An attendee wears Google Glass while watching the opening keynote at a Google I/O developers conference in San Francisco.
An attendee wears Google Glass while watching the opening keynote at a Google I/O developers conference in San Francisco. - 
Listen To The Story

Google announced that it will stop the production of Google Glass … but is this the end for the glasses or the beginning of something bigger? Marketplace Tech host Ben Johnson shares his thoughts.

“This is the perfect example of how Google’s design and product philosophy can fail,” says Johnson. “The company had this kind of incredible idea of augmented reality where you could put data in front of you sort of while you’re going through life. And we’ve been imagining this since, what, the first Terminator movie?”

When Google Glass came out, it wasn’t a fully developed product. Google delivered the technology, tethered it to your phone and expected people to make stuff for it. It was controversial, expensive and raised concerns about privacy. “I think it was a misstep for the company," Johnson says, "I think they should have developed it in-house, as Apple would have done.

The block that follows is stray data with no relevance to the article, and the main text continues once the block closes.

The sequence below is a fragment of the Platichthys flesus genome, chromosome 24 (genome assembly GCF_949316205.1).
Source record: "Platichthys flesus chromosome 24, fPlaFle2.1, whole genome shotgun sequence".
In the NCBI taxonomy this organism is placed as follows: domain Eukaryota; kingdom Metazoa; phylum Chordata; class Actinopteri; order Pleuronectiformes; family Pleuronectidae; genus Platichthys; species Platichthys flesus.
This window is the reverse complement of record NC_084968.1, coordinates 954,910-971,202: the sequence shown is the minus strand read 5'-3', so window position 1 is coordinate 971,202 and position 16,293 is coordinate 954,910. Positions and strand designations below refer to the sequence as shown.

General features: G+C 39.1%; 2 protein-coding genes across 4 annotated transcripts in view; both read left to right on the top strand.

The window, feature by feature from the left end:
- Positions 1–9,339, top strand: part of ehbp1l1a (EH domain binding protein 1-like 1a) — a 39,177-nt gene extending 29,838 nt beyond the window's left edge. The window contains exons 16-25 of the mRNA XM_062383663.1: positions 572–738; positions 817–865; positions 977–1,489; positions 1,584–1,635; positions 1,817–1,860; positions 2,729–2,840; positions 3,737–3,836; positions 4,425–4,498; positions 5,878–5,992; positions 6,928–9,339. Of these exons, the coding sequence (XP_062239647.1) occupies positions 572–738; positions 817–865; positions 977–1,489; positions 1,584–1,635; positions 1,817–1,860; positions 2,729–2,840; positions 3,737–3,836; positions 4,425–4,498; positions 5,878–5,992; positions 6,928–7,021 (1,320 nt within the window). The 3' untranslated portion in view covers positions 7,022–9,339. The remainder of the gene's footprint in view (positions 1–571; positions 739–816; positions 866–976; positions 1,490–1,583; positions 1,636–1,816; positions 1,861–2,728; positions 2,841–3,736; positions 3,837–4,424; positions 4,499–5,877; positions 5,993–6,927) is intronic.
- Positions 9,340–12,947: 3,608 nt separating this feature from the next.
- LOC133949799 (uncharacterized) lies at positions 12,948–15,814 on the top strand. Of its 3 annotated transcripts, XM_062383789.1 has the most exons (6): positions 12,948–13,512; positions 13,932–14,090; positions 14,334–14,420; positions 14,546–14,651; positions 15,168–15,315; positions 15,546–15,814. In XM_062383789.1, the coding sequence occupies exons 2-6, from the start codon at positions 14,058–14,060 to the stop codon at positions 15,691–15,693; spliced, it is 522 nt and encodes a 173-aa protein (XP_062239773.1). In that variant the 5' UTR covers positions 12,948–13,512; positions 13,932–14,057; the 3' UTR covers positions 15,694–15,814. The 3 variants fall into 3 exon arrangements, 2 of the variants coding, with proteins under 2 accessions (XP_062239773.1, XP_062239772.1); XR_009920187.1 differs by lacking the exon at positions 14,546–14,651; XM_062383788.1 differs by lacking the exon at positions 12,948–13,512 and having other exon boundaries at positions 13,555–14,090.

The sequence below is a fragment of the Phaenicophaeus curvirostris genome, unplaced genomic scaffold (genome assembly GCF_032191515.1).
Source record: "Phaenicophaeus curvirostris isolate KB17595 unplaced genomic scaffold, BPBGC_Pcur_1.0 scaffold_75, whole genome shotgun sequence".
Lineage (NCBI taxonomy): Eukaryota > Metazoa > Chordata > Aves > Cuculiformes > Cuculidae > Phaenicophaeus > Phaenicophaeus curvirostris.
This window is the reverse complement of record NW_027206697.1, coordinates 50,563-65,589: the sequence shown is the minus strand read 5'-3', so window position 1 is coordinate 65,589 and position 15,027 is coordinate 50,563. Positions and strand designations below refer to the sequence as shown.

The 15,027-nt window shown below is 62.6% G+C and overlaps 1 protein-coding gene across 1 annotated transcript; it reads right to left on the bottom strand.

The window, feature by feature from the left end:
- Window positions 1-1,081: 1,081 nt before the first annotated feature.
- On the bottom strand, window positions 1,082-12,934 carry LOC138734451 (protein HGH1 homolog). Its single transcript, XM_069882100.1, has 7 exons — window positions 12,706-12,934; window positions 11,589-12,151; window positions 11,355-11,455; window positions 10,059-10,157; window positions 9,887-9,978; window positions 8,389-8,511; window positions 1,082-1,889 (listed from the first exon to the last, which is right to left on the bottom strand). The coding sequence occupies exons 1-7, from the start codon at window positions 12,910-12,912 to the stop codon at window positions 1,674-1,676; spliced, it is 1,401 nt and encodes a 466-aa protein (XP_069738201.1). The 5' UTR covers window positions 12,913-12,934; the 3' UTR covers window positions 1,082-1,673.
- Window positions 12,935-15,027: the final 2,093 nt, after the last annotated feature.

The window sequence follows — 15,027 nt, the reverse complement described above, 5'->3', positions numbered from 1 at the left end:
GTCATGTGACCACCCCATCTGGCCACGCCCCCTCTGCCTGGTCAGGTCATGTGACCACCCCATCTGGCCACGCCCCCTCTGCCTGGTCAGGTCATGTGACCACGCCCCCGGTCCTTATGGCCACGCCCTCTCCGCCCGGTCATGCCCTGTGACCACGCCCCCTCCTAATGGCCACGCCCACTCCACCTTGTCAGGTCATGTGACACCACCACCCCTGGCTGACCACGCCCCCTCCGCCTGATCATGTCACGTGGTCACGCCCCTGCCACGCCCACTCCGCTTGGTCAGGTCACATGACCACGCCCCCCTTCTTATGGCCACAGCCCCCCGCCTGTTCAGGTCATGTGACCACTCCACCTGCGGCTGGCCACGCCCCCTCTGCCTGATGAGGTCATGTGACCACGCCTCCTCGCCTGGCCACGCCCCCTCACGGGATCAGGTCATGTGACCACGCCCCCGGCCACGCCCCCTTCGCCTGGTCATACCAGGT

"I mean, think about Steve Jobs when he released the iPhone. That piece of hardware was so perfectly finished. It was ready for prime time and everybody who touched it became an evangelist," Johnson says. "Everybody who touched the Glass did not become an evangelist, and I think that was part of the problem for the company.”

Although production is stopping, Johnson believes the technology is here to stay and will transform as Tony Fadell from the home automation company Nest takes over Google Glass.


“I think the best compliment I can give is not to say how much your programs have taught me (a ton), but how much Marketplace has motivated me to go out and teach myself.” – Michael in Arlington, VA

As a nonprofit news organization, what matters to us is the same thing that matters to you: being a source for trustworthy, independent news that makes people smarter about business and the economy. So if Marketplace has helped you understand the economy better, make more informed financial decisions or just encouraged you to think differently, we’re asking you to give a little something back.

Become a Marketplace Investor today – in whatever amount is right for you – and keep public service journalism strong. We’re grateful for your support.

Follow David Gura at @davidgura